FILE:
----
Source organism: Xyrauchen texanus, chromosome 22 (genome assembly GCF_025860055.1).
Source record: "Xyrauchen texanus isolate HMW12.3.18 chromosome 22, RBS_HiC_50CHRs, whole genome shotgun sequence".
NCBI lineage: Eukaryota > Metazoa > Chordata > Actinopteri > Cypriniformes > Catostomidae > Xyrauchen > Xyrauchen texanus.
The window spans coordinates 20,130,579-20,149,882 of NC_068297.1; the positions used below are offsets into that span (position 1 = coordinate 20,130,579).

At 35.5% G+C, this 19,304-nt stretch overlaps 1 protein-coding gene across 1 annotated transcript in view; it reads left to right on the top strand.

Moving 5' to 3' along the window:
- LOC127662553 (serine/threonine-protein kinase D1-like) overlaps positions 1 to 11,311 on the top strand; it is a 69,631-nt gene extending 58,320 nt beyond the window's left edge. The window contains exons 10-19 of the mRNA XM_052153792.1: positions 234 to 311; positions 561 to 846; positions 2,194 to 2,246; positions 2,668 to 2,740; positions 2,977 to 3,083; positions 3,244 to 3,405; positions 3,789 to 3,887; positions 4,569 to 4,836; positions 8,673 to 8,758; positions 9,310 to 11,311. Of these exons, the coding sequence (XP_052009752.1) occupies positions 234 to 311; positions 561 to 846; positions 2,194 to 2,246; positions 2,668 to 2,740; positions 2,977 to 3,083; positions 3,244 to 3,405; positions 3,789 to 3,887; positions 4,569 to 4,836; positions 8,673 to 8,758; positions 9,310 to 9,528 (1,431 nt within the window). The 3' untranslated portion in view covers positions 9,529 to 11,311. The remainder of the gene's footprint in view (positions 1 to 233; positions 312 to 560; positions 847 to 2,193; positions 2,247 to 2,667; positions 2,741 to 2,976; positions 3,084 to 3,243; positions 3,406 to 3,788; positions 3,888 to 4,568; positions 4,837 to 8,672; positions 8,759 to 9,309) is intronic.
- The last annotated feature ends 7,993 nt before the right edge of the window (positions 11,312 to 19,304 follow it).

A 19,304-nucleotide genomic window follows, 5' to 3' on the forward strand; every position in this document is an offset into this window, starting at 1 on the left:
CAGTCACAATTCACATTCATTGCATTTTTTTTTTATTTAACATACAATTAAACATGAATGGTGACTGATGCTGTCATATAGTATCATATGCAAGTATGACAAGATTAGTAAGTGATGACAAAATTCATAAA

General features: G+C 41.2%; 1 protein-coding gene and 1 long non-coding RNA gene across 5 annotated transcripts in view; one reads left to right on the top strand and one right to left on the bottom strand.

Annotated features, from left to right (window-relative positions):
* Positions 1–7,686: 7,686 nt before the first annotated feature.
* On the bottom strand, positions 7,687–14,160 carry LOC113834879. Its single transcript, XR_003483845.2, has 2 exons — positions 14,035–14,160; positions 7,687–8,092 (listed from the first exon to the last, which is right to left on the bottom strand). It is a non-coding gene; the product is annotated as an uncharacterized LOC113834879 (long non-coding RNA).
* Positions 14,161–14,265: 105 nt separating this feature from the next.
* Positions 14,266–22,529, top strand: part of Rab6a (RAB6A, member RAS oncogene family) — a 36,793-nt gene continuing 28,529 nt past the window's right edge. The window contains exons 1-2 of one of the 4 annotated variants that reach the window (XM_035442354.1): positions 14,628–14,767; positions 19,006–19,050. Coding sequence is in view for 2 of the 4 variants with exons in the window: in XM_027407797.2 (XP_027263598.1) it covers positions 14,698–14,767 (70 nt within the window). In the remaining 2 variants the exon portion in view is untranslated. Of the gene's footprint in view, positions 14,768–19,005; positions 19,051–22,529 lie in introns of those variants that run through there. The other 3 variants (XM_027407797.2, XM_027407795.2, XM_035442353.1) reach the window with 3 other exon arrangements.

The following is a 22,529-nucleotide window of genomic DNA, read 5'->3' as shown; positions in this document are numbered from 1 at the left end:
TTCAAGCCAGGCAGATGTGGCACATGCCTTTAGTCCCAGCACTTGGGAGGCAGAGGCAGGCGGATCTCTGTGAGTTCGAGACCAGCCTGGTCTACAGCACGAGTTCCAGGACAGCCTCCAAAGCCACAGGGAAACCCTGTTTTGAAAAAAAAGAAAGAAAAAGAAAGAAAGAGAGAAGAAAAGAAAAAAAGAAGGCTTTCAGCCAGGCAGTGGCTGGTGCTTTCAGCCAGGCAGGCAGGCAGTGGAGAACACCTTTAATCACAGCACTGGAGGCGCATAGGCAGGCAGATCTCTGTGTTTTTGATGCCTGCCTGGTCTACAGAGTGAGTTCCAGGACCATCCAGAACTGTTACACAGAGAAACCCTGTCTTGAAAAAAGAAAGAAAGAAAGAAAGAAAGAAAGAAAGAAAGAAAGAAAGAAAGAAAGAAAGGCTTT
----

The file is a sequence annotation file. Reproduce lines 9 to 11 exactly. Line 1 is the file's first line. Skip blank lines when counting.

A 19,304-nucleotide genomic window follows, 5' to 3' on the forward strand; every position in this document is an offset into this window, starting at 1 on the left:
CAGTCACAATTCACATTCATTGCATTTTTTTTTTATTTAACATACAATTAAACATGAATGGTGACTGATGCTGTCATATAGTATCATATGCAAGTATGACAAGATTAGTAAGTGATGACAAAATTCATAAA

General features: G+C 41.2%; 1 protein-coding gene and 1 long non-coding RNA gene across 5 annotated transcripts in view; one reads left to right on the top strand and one right to left on the bottom strand.